Cassini data obtained during a close flyby of the Saturn moon Enceladus support an observation that large amounts of water are spewing into space from the tiny moons surface. This water originates near south polar "hot spots" on the moon, possible locations for the development of primitive life in the solar system.
Announced by the Cassini Imaging Science Team in todays issue of Science, the theory is bolstered by measurements from the Cassini Plasma Spectrometer (CAPS), as reported in the same issue by a team led by Robert Tokar of Los Alamos National Laboratory. CAPS was partly designed and built at Los Alamos.
"During the July 14 close flyby we began getting signatures, far from Enceladus, of water ejection. From the deflections we could measure of the ionized gas in the magnetosphere, it was erupting at 100 kg per second (220 lbs per second), and the data are consistent with measurements from the spacecrafts other instruments. It is actual H20 molecules," said Tokar.
Unraveling the nature of 'whistlers' from space in the lab
15.08.2018 | American Institute of Physics
Early opaque universe linked to galaxy scarcity
15.08.2018 | University of California - Riverside
Scientists at the University of California, Los Angeles present new research on a curious cosmic phenomenon known as "whistlers" -- very low frequency packets...
Scientists develop first tool to use machine learning methods to compute flow around interactively designable 3D objects. Tool will be presented at this year’s prestigious SIGGRAPH conference.
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Researchers from TU Graz and their industry partners have unveiled a world first: the prototype of a robot-controlled, high-speed combined charging system (CCS) for electric vehicles that enables series charging of cars in various parking positions.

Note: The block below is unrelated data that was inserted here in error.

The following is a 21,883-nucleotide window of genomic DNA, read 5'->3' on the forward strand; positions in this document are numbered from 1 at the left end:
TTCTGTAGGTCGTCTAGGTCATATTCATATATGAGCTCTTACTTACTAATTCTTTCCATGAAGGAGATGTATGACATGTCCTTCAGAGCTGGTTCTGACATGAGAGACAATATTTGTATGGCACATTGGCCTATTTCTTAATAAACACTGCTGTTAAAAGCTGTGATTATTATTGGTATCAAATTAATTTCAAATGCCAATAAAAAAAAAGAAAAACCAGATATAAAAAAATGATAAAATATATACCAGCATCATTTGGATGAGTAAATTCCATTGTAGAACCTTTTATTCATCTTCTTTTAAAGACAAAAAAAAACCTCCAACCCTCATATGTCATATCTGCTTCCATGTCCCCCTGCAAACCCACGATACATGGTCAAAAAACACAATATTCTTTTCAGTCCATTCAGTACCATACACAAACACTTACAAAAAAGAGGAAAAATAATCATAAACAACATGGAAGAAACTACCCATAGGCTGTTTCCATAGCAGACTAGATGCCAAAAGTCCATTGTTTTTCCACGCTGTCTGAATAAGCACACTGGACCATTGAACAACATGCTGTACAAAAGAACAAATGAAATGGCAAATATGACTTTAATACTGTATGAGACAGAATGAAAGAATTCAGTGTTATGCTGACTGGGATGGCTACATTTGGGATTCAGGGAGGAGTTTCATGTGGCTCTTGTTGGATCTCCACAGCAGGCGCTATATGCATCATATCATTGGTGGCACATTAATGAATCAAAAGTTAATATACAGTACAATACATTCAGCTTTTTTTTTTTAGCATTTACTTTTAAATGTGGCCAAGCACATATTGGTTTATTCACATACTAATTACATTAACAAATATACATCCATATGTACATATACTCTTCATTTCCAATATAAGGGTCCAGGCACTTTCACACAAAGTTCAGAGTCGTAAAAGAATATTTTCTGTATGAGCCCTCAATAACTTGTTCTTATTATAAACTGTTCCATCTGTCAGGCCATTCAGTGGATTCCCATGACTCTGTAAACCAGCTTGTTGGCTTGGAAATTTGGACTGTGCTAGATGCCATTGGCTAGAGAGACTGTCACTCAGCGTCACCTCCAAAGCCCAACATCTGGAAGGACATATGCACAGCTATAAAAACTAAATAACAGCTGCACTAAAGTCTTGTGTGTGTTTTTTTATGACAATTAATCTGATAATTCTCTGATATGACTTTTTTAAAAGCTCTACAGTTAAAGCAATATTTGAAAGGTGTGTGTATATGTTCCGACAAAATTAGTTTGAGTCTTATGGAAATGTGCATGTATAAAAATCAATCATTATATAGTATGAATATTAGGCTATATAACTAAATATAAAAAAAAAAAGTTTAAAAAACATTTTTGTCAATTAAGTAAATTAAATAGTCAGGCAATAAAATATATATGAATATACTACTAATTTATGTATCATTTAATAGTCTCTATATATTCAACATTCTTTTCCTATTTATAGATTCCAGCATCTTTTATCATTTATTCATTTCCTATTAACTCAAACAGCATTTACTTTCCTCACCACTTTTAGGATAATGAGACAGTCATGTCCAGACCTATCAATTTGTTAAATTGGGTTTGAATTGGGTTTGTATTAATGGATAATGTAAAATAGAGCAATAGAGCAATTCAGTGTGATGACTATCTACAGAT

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Proteins must be folded correctly to fulfill their molecular functions in cells. Molecular assistants called chaperones help proteins exploit their inbuilt folding potential and reach the correct three-dimensional structure. Researchers at the Max Planck Institute of Biochemistry (MPIB) have demonstrated that actin, the most abundant protein in higher developed cells, does not have the inbuilt potential to fold and instead requires special assistance to fold into its active state. The chaperone TRiC uses a previously undescribed mechanism to perform actin folding. The study was recently published in the journal Cell.
Actin is the most abundant protein in highly developed cells and has diverse functions in processes like cell stabilization, cell division and muscle...
Scientists have discovered that the electrical resistance of a copper-oxide compound depends on the magnetic field in a very unusual way -- a finding that could help direct the search for materials that can perfectly conduct electricity at room temperatur
What happens when really powerful magnets--capable of producing magnetic fields nearly two million times stronger than Earth's--are applied to materials that...
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16.08.2018 | Life Sciences